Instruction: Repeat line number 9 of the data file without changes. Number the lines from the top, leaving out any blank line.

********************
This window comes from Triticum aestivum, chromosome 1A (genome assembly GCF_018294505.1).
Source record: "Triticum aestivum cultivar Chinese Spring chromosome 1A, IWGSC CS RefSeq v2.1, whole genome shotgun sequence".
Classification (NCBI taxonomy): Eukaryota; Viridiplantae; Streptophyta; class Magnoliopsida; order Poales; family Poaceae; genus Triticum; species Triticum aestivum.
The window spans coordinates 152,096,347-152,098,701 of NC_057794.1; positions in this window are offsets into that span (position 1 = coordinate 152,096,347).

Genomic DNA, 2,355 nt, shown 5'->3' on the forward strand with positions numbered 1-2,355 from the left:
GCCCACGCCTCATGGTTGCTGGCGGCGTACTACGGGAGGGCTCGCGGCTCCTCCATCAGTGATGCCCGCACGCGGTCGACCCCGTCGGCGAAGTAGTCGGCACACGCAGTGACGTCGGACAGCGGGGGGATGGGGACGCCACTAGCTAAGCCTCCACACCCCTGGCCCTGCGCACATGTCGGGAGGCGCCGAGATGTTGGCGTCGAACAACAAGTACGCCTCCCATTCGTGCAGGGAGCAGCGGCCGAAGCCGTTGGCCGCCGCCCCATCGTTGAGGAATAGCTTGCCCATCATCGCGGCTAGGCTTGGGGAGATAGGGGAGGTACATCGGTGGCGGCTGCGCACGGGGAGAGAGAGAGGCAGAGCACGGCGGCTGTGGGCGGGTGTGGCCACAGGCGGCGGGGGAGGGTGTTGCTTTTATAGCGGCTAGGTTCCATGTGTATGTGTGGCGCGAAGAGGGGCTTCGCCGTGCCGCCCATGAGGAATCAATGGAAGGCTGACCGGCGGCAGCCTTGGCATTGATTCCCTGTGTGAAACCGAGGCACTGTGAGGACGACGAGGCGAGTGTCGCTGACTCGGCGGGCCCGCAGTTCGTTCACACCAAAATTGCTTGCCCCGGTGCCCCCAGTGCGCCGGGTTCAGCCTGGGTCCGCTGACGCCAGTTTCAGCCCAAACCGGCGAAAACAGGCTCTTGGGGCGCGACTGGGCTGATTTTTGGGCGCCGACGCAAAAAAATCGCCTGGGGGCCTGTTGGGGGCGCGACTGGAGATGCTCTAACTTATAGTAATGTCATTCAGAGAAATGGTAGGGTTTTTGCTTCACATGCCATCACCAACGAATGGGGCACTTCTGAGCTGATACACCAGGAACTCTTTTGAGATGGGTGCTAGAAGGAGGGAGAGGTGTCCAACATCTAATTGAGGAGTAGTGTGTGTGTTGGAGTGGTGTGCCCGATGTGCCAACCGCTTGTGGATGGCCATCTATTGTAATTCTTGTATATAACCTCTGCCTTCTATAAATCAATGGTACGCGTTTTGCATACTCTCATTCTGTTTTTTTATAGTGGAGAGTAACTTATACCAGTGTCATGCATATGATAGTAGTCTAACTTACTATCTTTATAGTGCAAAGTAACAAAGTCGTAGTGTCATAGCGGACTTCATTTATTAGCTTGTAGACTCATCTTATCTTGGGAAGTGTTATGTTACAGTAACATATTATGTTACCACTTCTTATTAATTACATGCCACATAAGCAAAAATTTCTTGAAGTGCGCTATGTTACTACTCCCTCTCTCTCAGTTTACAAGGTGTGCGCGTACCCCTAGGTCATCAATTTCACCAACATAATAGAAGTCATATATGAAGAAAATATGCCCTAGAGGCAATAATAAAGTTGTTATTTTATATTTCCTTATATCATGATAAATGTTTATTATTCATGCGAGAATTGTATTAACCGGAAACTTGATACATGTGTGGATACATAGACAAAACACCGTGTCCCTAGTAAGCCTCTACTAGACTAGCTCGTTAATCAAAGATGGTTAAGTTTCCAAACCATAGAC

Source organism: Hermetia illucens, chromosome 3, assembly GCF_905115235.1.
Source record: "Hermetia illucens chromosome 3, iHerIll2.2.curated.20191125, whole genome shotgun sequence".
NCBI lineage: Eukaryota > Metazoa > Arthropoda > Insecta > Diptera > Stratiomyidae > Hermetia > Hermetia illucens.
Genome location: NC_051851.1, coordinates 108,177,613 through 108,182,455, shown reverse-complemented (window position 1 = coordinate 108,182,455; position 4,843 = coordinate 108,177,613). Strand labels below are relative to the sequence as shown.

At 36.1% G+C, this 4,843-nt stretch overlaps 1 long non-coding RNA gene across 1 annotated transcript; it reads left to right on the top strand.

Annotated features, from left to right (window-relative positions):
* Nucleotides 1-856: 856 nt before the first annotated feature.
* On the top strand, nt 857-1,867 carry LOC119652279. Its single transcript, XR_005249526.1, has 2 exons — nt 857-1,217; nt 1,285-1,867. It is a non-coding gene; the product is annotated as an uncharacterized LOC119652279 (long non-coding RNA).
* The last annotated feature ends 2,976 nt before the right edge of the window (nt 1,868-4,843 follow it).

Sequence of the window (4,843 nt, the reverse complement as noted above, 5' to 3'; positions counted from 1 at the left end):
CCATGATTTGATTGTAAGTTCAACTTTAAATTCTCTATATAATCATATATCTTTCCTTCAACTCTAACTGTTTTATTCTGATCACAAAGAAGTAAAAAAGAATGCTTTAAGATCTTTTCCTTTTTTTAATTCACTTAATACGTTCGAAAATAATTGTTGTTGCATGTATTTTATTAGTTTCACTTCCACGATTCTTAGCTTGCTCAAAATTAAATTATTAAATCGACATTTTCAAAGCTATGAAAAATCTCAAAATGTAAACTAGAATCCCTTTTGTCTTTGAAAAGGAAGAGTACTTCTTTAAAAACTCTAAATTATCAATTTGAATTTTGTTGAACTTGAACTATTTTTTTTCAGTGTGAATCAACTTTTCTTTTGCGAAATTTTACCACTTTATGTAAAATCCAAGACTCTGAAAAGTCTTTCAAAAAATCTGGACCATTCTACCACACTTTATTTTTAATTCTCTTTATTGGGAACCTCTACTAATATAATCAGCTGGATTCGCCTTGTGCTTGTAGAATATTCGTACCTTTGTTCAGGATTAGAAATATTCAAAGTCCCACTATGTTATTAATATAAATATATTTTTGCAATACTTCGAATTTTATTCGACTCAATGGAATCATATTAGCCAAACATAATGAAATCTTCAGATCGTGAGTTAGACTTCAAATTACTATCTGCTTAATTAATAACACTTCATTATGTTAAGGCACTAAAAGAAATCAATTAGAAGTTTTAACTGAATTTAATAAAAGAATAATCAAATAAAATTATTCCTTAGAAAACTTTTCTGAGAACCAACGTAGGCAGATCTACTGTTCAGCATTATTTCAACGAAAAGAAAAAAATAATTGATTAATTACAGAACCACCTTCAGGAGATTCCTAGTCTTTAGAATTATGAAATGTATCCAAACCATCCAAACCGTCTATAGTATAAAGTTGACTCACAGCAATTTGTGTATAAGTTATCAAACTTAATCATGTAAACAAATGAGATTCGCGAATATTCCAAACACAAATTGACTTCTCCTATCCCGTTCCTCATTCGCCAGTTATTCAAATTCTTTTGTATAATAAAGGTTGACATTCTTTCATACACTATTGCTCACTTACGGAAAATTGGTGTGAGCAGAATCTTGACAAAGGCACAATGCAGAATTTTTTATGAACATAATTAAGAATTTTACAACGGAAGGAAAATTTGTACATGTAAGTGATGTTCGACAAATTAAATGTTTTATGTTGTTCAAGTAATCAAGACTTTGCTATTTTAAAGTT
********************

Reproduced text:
NCBI lineage: Eukaryota > Metazoa > Arthropoda > Insecta > Diptera > Stratiomyidae > Hermetia > Hermetia illucens.